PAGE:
Parental separation disrupts the family life cycle that was anticipated upon marriage. Some families adjust to this transition with relative ease and return to the comfortable state of homeostasis. While other families escalate to an increased state of disequilibrium struggling to successfully adapt.
Empirical research concludes that it is not parental separation that causes negative outcomes of children but instead exposure to high levels of parental conflict that places children at risk for poor adjustment both short and long term academically, behaviourally, in their peer and intimate relationships along with their sense of self. Children that are caught in the middle of their parents conflict are placed in loyalty blinds when they are required to make their own access arrangements, relay adult/parental information, hide feelings about one parent to the other, forced to ‘spy’ and report back and resist parental conflict tend to be more poorly adjusted that children who parents don’t expose them to the conflict.
Working towards positive adjustment child adjustment requires co-parents to ‘let go’ of their former ‘marital’ role and establish healthy boundaries in separate co-parent roles. This is encouraged by establishing a ‘business’ relationship that is for the sole purpose of co-parenting the children.
Positive post parental relationship are identified as important contributing factors to healthy child adjustment and coping. The psychological health of the parents and quality of parent-child relationships remain the best predictors of children's adjustment.
With Canadian divorce rates rising, along with never-married parental situations increasing the need for client-focused interventions to assist parents, childrens and families transition through this life stage is has never been more prevalent.
Jan has completed extensive multi-faceted professional development in this area completing her Masters of Social Work Case Study on the Implications of High Conflict Divorce on Children and Families. Jan provides service to individuals and couples that are in the process of ‘uncoupling’ by providing therapeutic interventions to make the transition from grief and loss through to a growth and self-development perspective. Jan can assist in developing a parenting plan that meets your, your children's and families best interests.
Effective Co-Parenting: Putting Kids First – is a psycho educational program that provides skills, strategies, resources and support for individuals who are moving the stages of separation and divorce. This program continues to receive excellent reviews and evaluations from participants and service providers who work with individual’s experiences barriers in this process. The program is divided into six components;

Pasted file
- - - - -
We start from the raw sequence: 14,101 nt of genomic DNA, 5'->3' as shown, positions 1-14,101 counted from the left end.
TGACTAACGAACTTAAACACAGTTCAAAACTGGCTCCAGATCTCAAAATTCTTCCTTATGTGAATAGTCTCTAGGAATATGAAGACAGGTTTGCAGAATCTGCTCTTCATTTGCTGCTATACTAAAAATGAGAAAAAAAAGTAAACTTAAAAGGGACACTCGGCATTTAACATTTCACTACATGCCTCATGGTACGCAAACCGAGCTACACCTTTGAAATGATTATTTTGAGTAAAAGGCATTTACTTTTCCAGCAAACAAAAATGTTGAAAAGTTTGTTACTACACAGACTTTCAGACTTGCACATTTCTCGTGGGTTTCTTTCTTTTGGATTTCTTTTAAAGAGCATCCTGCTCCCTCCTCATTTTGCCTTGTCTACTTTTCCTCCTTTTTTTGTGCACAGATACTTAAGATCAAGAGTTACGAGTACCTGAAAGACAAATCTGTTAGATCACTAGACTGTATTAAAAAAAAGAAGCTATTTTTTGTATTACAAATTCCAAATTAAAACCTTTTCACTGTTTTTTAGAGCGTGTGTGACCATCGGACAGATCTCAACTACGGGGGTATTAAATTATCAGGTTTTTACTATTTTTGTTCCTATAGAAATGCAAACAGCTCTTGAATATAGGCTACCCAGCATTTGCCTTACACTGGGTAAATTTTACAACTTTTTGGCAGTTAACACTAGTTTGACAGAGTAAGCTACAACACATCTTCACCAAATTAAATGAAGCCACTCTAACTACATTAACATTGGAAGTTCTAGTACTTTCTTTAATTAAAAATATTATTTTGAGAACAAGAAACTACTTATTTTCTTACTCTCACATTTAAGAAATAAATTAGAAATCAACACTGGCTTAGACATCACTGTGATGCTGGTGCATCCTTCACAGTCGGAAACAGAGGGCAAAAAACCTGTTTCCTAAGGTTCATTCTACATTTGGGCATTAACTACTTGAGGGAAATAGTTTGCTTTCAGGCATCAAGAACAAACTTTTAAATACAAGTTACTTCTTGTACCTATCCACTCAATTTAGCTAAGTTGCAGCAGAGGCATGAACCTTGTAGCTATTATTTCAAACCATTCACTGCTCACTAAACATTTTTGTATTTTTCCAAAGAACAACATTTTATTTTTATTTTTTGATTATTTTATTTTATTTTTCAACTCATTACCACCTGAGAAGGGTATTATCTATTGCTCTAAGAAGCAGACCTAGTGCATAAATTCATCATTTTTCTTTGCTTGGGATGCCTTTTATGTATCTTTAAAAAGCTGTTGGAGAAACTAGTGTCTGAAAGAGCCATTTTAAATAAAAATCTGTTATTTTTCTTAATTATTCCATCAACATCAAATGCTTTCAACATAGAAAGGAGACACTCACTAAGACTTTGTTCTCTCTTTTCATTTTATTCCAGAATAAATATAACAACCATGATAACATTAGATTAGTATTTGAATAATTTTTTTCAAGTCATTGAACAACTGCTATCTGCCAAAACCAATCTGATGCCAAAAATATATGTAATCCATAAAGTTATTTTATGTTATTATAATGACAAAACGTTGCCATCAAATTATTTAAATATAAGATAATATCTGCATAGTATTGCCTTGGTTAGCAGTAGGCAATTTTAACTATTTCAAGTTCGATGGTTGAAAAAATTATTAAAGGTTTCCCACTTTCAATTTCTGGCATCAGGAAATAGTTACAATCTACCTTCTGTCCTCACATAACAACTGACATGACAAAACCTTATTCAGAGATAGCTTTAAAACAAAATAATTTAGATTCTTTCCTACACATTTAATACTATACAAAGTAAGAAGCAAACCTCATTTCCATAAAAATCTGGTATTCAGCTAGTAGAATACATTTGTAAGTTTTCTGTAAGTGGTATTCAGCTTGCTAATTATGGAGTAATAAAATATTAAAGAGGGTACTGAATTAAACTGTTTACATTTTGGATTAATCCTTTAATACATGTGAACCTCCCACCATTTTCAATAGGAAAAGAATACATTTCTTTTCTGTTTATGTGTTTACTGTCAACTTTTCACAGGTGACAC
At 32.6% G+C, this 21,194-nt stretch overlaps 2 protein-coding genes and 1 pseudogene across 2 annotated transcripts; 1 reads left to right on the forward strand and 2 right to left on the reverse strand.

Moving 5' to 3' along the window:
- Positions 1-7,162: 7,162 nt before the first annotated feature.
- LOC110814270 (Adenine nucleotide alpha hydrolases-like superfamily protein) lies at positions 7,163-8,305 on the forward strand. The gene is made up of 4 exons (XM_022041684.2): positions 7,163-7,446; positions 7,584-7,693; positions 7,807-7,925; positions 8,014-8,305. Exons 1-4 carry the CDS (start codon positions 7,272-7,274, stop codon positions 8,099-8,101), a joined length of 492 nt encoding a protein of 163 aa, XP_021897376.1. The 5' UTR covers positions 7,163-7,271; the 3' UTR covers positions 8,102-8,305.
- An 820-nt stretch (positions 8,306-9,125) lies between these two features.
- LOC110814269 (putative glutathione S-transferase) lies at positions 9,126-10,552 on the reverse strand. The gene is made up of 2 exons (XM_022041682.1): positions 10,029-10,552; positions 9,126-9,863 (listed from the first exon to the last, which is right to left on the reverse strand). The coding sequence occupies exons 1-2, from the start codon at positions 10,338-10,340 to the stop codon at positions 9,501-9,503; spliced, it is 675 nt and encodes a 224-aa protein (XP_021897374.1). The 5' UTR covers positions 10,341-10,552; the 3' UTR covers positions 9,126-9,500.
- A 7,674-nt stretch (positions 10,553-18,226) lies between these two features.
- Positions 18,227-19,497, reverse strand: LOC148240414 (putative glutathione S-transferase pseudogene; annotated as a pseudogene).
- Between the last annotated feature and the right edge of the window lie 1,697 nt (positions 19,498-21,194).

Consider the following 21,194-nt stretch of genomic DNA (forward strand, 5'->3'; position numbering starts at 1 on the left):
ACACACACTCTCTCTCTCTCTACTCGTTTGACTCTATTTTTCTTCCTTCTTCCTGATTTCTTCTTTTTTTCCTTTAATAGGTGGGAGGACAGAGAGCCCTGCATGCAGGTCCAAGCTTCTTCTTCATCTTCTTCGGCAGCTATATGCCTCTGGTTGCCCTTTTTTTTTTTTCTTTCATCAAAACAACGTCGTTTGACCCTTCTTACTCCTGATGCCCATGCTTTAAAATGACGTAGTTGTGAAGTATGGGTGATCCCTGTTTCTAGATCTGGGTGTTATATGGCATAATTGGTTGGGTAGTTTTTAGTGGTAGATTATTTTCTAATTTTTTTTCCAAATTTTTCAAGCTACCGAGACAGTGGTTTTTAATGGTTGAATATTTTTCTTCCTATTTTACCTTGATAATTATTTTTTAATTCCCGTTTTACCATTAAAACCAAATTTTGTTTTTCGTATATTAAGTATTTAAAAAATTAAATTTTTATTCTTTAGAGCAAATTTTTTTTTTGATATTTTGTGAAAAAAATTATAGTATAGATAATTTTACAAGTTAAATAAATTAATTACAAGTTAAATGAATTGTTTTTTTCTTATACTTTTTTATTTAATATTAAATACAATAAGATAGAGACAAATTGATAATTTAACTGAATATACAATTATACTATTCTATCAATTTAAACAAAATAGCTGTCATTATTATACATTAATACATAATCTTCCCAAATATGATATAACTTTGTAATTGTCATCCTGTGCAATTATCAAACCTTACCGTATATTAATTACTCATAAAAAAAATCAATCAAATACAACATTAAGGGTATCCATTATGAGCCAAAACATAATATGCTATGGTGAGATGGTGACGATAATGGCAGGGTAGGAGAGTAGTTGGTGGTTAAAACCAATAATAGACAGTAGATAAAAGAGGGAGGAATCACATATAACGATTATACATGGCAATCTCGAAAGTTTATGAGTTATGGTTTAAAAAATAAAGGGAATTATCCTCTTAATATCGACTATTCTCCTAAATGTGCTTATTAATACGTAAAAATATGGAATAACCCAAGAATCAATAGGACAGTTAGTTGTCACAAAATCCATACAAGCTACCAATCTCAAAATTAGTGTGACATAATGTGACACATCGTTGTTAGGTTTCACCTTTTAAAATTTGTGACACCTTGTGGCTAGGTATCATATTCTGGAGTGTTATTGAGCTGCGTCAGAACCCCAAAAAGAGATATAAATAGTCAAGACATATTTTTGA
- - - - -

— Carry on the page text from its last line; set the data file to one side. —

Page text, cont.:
Jan provides the following services through contract with Alberta Resolution Services
Brief Conflict Intervention & Family Mediation. Follow this link for eligibility.
Call 403-527-6336 to book an appointment.
Depression, anxiety, trauma and stress are impairments which may impact one’s personal and or professional life.
Jan provides services for individuals who experience any of these impairments thru methods such as
Cognitive Behavioural Therapy (CBT) that provide the skills to alter thinking patterns that contribute to symptoms.
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Jan integrates EFT (Emotionally Focused Therapy) along with Structural Family Therapy, Strategic Family Therapy,
Family Systems and communication skills. Jan provides services to assist and promote healthy relationships for couples,
parent and child, extended family, blended family, and step parents.
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Jan has completed extensive multi-faceted professional development in this area completing her Masters of Social Work Case
Study on the Implications of High Conflict Divorce on Children and Families. Jan can assist in developing a parenting plan that
meets your best interests, as well as the best interests of your children and that of your family.
Learn More ...
Mediation is a facilitative, interest-based process that assists individual in resolving their differences and attaining mutual
satisfactory solutions. The Mediation process allows for the individuals to have more control over the outcome as opposed to litigation
which puts the decision making into the hands of others not familiar with your situation.
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